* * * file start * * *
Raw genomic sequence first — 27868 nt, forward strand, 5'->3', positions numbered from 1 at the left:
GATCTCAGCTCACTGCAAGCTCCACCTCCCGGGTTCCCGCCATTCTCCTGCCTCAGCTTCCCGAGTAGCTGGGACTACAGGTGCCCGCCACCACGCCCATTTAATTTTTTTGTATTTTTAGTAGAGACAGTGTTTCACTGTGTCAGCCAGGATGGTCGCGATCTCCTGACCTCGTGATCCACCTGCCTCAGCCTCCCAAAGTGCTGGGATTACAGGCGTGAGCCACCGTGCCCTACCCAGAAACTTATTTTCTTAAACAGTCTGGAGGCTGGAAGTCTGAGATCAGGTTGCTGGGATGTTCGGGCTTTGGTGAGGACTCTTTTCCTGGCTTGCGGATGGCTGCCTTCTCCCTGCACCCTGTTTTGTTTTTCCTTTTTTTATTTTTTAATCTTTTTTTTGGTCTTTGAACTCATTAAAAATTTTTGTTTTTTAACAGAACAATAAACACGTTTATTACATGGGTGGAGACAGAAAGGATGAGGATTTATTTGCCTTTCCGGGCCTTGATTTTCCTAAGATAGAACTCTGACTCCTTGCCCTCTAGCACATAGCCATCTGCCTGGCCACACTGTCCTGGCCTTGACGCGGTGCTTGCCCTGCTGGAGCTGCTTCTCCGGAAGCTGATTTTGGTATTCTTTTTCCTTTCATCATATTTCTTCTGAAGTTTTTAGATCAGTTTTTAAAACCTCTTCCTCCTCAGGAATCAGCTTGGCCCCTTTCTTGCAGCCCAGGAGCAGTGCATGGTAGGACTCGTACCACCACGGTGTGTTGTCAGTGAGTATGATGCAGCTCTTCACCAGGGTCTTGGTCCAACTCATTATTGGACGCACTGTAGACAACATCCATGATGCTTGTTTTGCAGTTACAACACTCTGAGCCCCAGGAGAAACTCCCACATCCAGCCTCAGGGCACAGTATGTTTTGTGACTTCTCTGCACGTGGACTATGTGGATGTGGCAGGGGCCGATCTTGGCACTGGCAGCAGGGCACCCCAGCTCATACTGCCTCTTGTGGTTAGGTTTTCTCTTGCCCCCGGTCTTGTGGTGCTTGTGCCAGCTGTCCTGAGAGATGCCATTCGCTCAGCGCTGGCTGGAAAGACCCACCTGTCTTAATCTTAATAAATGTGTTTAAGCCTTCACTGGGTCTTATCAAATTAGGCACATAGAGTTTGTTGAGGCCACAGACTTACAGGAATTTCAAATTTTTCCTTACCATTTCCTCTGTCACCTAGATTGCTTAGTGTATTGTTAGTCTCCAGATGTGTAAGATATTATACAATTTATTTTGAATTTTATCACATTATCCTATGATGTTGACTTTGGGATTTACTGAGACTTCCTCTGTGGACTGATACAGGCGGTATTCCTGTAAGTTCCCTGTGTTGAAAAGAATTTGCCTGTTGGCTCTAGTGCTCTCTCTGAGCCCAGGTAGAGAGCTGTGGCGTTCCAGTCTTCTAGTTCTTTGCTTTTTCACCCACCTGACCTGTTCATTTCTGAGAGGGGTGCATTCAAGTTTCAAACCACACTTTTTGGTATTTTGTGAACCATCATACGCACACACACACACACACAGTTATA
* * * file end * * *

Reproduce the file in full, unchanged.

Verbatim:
Raw genomic sequence first — 27868 nt, forward strand, 5'->3', positions numbered from 1 at the left:
GATCTCAGCTCACTGCAAGCTCCACCTCCCGGGTTCCCGCCATTCTCCTGCCTCAGCTTCCCGAGTAGCTGGGACTACAGGTGCCCGCCACCACGCCCATTTAATTTTTTTGTATTTTTAGTAGAGACAGTGTTTCACTGTGTCAGCCAGGATGGTCGCGATCTCCTGACCTCGTGATCCACCTGCCTCAGCCTCCCAAAGTGCTGGGATTACAGGCGTGAGCCACCGTGCCCTACCCAGAAACTTATTTTCTTAAACAGTCTGGAGGCTGGAAGTCTGAGATCAGGTTGCTGGGATGTTCGGGCTTTGGTGAGGACTCTTTTCCTGGCTTGCGGATGGCTGCCTTCTCCCTGCACCCTGTTTTGTTTTTCCTTTTTTTATTTTTTAATCTTTTTTTTGGTCTTTGAACTCATTAAAAATTTTTGTTTTTTAACAGAACAATAAACACGTTTATTACATGGGTGGAGACAGAAAGGATGAGGATTTATTTGCCTTTCCGGGCCTTGATTTTCCTAAGATAGAACTCTGACTCCTTGCCCTCTAGCACATAGCCATCTGCCTGGCCACACTGTCCTGGCCTTGACGCGGTGCTTGCCCTGCTGGAGCTGCTTCTCCGGAAGCTGATTTTGGTATTCTTTTTCCTTTCATCATATTTCTTCTGAAGTTTTTAGATCAGTTTTTAAAACCTCTTCCTCCTCAGGAATCAGCTTGGCCCCTTTCTTGCAGCCCAGGAGCAGTGCATGGTAGGACTCGTACCACCACGGTGTGTTGTCAGTGAGTATGATGCAGCTCTTCACCAGGGTCTTGGTCCAACTCATTATTGGACGCACTGTAGACAACATCCATGATGCTTGTTTTGCAGTTACAACACTCTGAGCCCCAGGAGAAACTCCCACATCCAGCCTCAGGGCACAGTATGTTTTGTGACTTCTCTGCACGTGGACTATGTGGATGTGGCAGGGGCCGATCTTGGCACTGGCAGCAGGGCACCCCAGCTCATACTGCCTCTTGTGGTTAGGTTTTCTCTTGCCCCCGGTCTTGTGGTGCTTGTGCCAGCTGTCCTGAGAGATGCCATTCGCTCAGCGCTGGCTGGAAAGACCCACCTGTCTTAATCTTAATAAATGTGTTTAAGCCTTCACTGGGTCTTATCAAATTAGGCACATAGAGTTTGTTGAGGCCACAGACTTACAGGAATTTCAAATTTTTCCTTACCATTTCCTCTGTCACCTAGATTGCTTAGTGTATTGTTAGTCTCCAGATGTGTAAGATATTATACAATTTATTTTGAATTTTATCACATTATCCTATGATGTTGACTTTGGGATTTACTGAGACTTCCTCTGTGGACTGATACAGGCGGTATTCCTGTAAGTTCCCTGTGTTGAAAAGAATTTGCCTGTTGGCTCTAGTGCTCTCTCTGAGCCCAGGTAGAGAGCTGTGGCGTTCCAGTCTTCTAGTTCTTTGCTTTTTCACCCACCTGACCTGTTCATTTCTGAGAGGGGTGCATTCAAGTTTCAAACCACACTTTTTGGTATTTTGTGAACCATCATACGCACACACACACACACACAGTTATA